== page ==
Written by STEVE OSTERMANN
Wednesday, 05 November 2014 18:26
Voters reject request for $125,000 increase in annual highway budget by nearly 2-to-1 margin
Voters in the Town of Grafton on Tuesday overwhelmingly rejected a referendum asking them to spend $125,000 more annually for road repairs.
The referendum, which sought permission to exceed the state-imposed levy limit for highway expenditures starting in 2015, failed by a 1,611 to 813 margin.
Town officials lobbied for passage of the referendum, which would have increased the annual road budget to $525,000 — a total they said would help repairs keep pace with deteriorating conditions.
The increase would have meant a tax-rate hike of 25 cents per $1,000 of assessed property value, or $75 more in town taxes on a $300,000 house.
Town Chairman Lester Bartel said he wasn’t disappointed by the referendum vote but was surprised by the nearly 2-to-1 margin of defeat. Before the election, he said he had not heard of any widespread opposition to the proposed budget increase.
“It’s not shocking, but I thought it would be closer,” Bartel said.
“People are telling us they don’t want to pay more in taxes to fix their roads, so we’ll have to get by with what we’re doing or look at other options.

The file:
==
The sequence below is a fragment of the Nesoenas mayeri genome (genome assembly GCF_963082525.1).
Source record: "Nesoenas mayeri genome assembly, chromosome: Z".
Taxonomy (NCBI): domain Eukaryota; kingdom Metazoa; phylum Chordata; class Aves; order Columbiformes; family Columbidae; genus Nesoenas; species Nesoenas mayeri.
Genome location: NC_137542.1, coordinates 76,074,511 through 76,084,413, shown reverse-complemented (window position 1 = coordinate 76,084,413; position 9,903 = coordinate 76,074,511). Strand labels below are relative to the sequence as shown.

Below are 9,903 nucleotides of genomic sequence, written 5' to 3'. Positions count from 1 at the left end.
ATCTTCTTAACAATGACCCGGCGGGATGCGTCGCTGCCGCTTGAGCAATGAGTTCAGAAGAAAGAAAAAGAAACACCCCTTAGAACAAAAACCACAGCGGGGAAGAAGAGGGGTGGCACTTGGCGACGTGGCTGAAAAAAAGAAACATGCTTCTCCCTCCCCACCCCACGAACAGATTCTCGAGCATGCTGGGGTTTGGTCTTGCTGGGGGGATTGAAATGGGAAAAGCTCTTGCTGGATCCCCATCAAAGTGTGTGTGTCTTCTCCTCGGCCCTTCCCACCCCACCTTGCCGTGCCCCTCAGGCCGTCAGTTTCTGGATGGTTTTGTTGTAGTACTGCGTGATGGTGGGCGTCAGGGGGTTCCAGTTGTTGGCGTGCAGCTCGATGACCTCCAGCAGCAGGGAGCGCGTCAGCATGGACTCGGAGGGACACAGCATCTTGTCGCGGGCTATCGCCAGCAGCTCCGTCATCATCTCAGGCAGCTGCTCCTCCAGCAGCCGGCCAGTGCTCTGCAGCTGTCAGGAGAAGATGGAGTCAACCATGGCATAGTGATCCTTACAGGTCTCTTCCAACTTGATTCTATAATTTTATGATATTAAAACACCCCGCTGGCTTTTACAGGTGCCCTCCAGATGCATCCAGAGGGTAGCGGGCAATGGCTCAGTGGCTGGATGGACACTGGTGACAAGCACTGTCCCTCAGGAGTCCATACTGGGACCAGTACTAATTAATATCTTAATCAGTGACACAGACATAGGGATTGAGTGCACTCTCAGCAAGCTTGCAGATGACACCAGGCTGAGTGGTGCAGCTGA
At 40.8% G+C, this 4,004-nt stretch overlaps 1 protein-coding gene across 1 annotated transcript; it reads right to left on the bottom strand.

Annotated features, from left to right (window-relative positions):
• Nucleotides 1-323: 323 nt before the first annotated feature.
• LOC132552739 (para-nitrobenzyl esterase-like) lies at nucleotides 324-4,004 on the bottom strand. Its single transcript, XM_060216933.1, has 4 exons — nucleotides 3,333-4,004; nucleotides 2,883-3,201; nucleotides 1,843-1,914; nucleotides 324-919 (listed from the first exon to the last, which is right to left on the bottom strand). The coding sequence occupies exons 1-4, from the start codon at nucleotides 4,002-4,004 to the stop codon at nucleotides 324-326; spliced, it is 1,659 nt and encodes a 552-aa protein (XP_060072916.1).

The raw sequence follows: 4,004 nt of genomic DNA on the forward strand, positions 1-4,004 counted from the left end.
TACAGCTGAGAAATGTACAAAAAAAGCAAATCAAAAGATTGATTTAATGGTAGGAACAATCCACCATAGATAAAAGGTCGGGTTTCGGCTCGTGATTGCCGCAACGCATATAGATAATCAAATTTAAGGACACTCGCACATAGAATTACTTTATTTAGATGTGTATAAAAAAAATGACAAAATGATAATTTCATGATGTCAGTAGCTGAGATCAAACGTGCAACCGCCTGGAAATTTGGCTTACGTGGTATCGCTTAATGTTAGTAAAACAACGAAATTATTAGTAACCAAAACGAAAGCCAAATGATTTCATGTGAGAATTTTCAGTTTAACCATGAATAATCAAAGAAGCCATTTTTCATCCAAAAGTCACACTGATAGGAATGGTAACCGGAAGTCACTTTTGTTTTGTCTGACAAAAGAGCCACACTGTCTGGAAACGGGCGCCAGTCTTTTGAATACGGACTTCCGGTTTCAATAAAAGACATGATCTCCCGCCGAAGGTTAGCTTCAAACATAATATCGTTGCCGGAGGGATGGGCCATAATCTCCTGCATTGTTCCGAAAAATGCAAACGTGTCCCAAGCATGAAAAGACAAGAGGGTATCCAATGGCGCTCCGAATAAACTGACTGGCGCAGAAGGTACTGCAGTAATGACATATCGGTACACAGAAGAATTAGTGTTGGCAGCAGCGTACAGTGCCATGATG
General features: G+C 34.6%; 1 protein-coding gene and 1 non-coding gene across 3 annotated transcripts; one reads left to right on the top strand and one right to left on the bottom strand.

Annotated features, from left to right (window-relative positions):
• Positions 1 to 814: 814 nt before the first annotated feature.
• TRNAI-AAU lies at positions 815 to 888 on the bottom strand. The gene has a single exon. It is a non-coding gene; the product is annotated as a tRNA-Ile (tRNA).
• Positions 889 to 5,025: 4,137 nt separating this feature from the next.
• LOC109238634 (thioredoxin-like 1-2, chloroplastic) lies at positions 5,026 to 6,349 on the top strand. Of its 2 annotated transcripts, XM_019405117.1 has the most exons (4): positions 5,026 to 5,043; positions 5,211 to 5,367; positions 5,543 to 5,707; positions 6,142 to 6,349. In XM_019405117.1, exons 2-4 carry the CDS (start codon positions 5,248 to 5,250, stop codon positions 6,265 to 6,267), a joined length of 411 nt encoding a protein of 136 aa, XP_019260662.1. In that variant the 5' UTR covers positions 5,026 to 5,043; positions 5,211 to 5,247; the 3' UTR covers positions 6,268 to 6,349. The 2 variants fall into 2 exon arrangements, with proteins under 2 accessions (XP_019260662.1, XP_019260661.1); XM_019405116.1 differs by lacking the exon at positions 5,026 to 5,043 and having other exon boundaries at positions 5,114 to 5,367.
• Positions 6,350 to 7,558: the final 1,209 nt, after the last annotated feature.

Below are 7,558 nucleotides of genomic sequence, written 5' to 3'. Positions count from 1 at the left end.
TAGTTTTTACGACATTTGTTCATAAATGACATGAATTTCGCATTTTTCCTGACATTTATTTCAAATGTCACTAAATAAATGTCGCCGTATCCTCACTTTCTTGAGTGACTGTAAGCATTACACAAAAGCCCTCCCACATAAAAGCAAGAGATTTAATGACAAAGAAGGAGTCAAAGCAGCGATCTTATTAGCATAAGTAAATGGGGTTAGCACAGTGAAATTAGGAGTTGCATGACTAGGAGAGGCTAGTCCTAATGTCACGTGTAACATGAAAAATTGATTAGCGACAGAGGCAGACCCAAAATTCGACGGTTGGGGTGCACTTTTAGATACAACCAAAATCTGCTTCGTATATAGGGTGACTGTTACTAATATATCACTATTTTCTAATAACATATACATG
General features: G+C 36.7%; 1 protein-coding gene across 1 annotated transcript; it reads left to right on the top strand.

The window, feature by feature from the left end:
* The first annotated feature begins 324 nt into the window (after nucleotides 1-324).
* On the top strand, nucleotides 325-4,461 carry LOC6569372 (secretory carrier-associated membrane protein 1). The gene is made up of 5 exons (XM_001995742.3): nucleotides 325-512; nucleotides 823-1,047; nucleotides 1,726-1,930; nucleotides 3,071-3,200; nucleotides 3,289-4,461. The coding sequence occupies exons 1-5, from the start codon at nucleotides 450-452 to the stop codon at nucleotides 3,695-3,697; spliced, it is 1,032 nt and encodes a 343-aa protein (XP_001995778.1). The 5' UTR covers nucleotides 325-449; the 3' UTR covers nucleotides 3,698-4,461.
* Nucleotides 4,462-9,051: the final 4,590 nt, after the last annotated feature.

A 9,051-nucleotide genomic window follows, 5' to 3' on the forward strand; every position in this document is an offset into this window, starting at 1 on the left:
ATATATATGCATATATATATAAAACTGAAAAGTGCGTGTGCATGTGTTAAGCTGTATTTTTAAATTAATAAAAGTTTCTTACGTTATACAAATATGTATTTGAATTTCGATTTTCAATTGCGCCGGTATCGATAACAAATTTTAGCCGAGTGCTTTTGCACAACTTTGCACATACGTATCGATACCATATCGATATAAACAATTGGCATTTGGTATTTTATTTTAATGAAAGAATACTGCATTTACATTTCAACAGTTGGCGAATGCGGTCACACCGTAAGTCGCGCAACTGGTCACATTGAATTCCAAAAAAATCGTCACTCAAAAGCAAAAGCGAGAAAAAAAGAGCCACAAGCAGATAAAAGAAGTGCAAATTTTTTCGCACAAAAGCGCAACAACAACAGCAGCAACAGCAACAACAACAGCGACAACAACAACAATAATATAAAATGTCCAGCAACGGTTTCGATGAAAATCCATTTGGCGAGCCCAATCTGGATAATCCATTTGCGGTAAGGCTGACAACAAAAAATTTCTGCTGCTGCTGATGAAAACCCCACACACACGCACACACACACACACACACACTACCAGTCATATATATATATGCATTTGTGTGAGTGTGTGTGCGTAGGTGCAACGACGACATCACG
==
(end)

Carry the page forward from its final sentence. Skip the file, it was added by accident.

“I’m not disappointed. We’ll move forward.”
The town budget has included $400,000 for annual highway maintenance the past six years, but officials said that is insufficient to meet a state recommendation of reconstructing all roads every 20 years. The current spending rate limits town road upgrades to a 40-year cycle, Bartel said.
Officials said more than half of the town’s 42 miles of roads received low ratings in a 2014 evaluation tour.
Few people spoke against the referendum at a public informational workshop Oct. 8. Several residents questioned if the board had explored other budget options and asked for assurance that the additional money would only be used for roadwork.
Besides repairs, the highway budget covers other expenditures such as snow removal and salting.
Bartel said the board will seek additional input from residents on more cost-effective options for road maintenance.
“The residents have spoken, and we’re the board of directors who have to do what we’re told,” he said.
Town polls had a turnout of 83% of registered voters.